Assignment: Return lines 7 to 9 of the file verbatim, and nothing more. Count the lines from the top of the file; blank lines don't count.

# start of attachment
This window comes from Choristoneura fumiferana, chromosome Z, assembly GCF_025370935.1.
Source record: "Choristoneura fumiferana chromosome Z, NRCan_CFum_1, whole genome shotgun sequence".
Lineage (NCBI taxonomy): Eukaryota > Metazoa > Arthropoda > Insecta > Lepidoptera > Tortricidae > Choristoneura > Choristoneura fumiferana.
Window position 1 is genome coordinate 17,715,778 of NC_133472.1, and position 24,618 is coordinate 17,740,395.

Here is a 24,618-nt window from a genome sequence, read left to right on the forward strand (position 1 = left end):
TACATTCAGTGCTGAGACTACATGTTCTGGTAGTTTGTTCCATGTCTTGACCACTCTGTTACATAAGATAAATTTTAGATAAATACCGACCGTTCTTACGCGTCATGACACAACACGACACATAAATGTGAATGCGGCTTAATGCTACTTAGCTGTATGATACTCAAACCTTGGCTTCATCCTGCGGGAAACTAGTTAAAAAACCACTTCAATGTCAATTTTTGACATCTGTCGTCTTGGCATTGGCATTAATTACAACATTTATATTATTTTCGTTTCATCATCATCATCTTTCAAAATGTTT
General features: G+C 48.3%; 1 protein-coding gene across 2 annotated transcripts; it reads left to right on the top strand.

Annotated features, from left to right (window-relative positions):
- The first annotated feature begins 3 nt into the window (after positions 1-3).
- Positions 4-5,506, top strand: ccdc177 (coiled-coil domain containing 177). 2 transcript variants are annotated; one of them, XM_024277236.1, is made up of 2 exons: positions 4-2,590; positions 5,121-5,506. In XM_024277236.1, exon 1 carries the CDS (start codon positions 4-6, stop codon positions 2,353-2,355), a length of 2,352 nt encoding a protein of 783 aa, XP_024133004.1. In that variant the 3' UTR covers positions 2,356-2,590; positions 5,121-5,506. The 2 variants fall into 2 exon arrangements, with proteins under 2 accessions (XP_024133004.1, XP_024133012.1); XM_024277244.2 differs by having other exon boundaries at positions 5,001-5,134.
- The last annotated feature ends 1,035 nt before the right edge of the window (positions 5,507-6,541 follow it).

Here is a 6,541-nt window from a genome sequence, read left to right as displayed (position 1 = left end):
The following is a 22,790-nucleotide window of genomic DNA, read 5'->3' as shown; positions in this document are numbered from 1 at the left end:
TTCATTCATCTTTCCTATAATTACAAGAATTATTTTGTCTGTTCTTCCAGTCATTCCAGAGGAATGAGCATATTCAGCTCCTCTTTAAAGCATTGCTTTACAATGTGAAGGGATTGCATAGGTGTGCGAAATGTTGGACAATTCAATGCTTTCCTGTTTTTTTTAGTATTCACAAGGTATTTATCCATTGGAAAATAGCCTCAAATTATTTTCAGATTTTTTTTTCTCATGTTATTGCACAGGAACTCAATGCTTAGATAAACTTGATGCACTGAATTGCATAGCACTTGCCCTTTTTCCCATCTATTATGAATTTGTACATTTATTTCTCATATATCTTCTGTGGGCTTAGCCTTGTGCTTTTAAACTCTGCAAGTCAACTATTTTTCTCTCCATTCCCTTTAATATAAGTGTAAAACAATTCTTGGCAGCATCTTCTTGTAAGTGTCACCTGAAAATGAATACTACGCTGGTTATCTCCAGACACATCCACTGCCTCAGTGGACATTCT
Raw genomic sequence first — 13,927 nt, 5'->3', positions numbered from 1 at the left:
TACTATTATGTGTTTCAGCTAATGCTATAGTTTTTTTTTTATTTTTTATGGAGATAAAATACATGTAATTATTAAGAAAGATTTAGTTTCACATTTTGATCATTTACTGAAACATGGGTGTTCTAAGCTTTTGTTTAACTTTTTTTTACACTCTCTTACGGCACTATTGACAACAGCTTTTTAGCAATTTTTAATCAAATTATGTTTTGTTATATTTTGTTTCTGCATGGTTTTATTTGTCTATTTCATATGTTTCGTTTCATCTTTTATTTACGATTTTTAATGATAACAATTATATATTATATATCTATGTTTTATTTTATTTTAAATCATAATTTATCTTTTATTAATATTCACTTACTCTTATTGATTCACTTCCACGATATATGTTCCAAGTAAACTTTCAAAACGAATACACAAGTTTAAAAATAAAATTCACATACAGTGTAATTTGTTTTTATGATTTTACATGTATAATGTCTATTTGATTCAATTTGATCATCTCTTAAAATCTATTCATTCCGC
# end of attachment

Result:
General features: G+C 48.3%; 1 protein-coding gene across 2 annotated transcripts; it reads left to right on the top strand.

Annotated features, from left to right (window-relative positions):
- The first annotated feature begins 3 nt into the window (after positions 1-3).